What a Father Means to Me

In a post-Father’s Day reflection, a Fenwick senior remembers his late father – and thanks his big brother.

Fenwick soon-to-be senior Patrick Feldmeier wrote this essay for the Illinois Fatherhood Initiative. Patrick was honored, along with his older brother, Danny (Class of 2018), on June 6 at the Union League Club in Chicago.

By Patrick Feldmeier ’20

“One, two, three: Hi Daddy, we love you and we miss you.” (Mom always adds, ‘You’re in my heart, Sweetie.’)

Patrick (left) and Danny Feldmeier with their Dad, Bob, before his untimely death seven years ago.

These are the words my family says after grace every time we sit down for dinner. And simultaneously look at the open seat at the head of the table. Our hearts yearn for the man that God called up to Heaven seven years ago: Dad. It sends a shiver up my spine saying the word out loud, yet his presence still resonates in my family.

Every once in a while, his cologne can be smelled from his closet. His faded blue Ralph Lauren hat still hangs on the wall in my mom’s bedroom. His 1996 Jeep Grand Cherokee may have finally been towed, but his K-Swiss “dad shoes” rest untouched in our mudroom. To say that Bob Feldmeier is a role model to me is an absolute understatement. Words will never express how much I miss him; how much I need him in my life; or how much I love him. Through my actions, I attempt to be like him every day.

Their father’s faded cap and “dad shoes” still can be found in the Feldmeier’s Western Springs home.

As a partner at Schiff Hardin, long hours seemed to swallow his work-week. Yet, somehow, someway, he always had time to play catch or take us to watch a White Sox game. After little-league games, my dad would take my brother and me out to “men’s dinners,” where he would teach us lessons such as, “It’s ok to admit it is cold, but it is not manly to complain about the cold.” He was also an avid Notre Dame alumnus and taught us the essence of hard work. The impression he left on me is what is most important. Through watching the way he treated my mom, my siblings and me, and kept God as a focal point in his life, I truly learned what it meant to be a father. His etiquette, manners and gentlemanliness are values I strive to model because I want my children to look up at me the way I look up to my Dad.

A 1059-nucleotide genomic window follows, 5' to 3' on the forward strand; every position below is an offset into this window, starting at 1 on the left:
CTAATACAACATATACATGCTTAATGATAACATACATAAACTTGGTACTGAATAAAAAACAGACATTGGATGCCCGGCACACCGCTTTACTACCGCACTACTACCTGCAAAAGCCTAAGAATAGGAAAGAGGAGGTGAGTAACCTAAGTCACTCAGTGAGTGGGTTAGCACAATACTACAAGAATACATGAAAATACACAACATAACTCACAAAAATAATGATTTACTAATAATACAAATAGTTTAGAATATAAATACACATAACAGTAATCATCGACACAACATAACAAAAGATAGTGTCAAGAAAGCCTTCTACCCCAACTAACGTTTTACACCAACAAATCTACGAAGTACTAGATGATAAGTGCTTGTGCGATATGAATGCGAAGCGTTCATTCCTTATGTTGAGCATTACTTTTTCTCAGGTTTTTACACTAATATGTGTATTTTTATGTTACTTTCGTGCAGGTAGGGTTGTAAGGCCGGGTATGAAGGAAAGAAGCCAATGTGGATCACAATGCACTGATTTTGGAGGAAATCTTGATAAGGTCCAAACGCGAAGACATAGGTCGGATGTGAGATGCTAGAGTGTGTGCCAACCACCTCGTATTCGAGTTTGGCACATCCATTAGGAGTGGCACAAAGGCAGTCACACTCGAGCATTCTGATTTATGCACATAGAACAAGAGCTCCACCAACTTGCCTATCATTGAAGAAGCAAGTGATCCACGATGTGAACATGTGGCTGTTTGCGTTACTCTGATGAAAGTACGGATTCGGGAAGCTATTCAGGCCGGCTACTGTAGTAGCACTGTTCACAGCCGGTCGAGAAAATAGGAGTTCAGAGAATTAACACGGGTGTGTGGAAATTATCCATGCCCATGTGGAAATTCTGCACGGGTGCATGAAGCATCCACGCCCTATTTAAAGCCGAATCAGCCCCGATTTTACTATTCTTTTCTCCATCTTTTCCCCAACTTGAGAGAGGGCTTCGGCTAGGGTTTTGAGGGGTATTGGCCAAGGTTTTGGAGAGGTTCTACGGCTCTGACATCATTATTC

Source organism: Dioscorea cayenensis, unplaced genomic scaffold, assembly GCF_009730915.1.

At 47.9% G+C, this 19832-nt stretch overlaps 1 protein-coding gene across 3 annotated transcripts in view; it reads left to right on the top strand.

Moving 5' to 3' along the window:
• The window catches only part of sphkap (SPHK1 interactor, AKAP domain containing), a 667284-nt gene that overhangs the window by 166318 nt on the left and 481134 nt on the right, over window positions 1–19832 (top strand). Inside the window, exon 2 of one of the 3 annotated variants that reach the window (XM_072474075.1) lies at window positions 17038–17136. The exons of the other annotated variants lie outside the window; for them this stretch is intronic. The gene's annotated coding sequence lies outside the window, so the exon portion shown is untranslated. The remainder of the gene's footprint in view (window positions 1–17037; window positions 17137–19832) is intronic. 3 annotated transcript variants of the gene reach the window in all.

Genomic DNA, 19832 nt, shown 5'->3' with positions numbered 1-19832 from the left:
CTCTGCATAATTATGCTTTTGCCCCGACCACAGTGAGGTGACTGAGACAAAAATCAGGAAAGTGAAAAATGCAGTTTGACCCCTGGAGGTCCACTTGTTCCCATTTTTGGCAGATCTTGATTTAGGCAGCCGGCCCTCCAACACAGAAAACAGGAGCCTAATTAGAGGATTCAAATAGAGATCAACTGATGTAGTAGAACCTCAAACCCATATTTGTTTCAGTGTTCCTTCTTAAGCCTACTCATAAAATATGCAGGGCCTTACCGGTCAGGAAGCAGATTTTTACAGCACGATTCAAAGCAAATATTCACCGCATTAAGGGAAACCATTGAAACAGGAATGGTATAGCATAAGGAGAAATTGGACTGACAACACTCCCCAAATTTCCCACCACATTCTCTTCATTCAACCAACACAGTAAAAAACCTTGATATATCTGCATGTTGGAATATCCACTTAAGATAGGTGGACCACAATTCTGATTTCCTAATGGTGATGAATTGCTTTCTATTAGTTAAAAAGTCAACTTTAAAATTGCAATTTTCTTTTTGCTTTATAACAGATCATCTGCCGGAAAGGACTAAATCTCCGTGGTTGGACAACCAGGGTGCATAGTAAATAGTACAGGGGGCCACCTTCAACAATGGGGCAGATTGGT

My father’s ultimate goal was for his family to live a life like his, which includes strong family bonds and an excellent, Catholic education. He continued to set an example of how to be a father and how to find strength through tragedy by protecting us until the very end.

Dad’s Gift of Peace

Robert Feldmeier

When he was first diagnosed with melanoma, he told my mother, “Do not tell the kids about my disease. I want to give them the gift of peace.” He truly was the perfect role model for a dad. It was more important to him to keep us happy and successful in life than for us to crumble under fear. His ultimate goal was for his family to live a life like his. Instead of succumbing to anger after his death, I honored his memory by achieving goals and setting the bar high for myself. I aspire to attend the University of Notre Dame, like him, and to provide for my family the same way that he did. His spirit lives on in my heart every day, and every day I thank God for one of the greatest gifts He has ever given me: my Dad. Perhaps the greatest lesson I learned from my Dad was that a man is not solely defined by his career and accomplishments, but by his display of love to his family. Perhaps that was why he was able to stay strong during his last days, because he truly had reached his ultimate goal of success in life: to love and be loved by his family.

After my Dad passed away from melanoma, great responsibility fell on my mother’s shoulders. With three children still in grade school and one daughter in high school, my mom devoted her time to making sure we would stay on track.

Dan the Man

College sophomore Danny Feldmeier ’18 is an Evans Scholar at the University of Notre Dame.